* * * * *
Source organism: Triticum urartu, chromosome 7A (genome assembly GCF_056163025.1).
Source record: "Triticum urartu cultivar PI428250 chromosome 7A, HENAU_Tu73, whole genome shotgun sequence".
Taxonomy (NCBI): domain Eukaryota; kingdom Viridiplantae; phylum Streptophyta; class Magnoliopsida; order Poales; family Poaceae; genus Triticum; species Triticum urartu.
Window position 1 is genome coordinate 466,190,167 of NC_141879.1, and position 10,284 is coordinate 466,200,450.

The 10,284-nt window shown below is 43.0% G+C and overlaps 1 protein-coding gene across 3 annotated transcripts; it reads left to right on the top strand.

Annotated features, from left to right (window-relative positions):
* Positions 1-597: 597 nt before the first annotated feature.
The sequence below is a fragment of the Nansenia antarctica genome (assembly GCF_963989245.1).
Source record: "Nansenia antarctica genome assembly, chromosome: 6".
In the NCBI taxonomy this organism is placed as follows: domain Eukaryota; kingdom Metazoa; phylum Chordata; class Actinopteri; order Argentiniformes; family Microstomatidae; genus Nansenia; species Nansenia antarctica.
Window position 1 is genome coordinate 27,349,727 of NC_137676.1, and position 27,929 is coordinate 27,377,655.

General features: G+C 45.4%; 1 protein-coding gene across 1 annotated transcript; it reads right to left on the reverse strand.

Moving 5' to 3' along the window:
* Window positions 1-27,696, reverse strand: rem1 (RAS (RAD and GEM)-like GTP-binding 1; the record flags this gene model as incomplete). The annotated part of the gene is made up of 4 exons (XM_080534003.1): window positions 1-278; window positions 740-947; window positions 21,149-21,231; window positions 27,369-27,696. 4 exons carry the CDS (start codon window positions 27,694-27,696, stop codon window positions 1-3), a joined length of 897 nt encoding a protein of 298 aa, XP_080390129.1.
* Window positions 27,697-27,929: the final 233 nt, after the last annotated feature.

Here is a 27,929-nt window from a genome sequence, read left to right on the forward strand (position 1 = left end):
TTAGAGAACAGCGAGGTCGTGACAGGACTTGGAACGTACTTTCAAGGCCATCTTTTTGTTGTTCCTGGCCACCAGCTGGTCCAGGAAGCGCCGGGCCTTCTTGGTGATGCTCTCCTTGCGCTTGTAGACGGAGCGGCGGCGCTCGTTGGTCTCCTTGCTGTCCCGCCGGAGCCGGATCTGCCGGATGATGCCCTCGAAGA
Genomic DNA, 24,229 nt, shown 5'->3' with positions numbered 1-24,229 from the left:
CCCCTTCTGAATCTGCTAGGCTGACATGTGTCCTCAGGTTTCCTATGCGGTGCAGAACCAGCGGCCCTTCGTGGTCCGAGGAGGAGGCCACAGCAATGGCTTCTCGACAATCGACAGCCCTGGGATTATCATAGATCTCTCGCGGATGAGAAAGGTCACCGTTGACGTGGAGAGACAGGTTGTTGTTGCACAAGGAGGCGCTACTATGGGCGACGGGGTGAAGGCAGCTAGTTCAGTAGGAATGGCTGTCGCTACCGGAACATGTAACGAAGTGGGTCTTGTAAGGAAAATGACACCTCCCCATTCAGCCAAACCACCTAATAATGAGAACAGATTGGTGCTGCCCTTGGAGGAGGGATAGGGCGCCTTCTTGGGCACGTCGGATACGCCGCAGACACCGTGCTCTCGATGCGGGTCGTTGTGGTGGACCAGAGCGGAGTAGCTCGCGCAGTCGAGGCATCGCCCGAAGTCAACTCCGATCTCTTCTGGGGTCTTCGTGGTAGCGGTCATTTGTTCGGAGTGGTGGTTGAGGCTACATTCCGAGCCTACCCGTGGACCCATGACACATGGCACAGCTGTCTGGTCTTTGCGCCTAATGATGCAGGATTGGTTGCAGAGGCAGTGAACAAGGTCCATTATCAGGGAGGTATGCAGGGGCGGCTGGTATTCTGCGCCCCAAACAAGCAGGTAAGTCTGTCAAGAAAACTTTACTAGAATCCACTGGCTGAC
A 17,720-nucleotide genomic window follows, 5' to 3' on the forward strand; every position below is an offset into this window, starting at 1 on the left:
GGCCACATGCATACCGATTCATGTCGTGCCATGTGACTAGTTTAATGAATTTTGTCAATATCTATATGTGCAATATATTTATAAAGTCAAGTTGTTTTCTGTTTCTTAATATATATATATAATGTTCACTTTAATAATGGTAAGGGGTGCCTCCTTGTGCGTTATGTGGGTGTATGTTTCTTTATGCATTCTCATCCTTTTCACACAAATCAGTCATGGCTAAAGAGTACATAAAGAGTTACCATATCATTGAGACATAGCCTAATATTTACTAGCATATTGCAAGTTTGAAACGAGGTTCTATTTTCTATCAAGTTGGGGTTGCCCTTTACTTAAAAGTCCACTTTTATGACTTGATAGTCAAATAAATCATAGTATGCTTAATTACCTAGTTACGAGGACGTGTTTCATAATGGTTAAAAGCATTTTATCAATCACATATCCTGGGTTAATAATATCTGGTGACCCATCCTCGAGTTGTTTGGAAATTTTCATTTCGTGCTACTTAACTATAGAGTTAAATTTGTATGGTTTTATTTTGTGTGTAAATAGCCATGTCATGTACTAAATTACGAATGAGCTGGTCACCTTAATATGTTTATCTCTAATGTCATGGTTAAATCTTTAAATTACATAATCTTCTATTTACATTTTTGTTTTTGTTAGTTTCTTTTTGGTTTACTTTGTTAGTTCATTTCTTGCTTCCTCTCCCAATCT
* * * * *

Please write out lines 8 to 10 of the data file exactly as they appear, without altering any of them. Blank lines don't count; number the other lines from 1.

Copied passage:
The sequence below is a fragment of the Nansenia antarctica genome (assembly GCF_963989245.1).
Source record: "Nansenia antarctica genome assembly, chromosome: 6".
In the NCBI taxonomy this organism is placed as follows: domain Eukaryota; kingdom Metazoa; phylum Chordata; class Actinopteri; order Argentiniformes; family Microstomatidae; genus Nansenia; species Nansenia antarctica.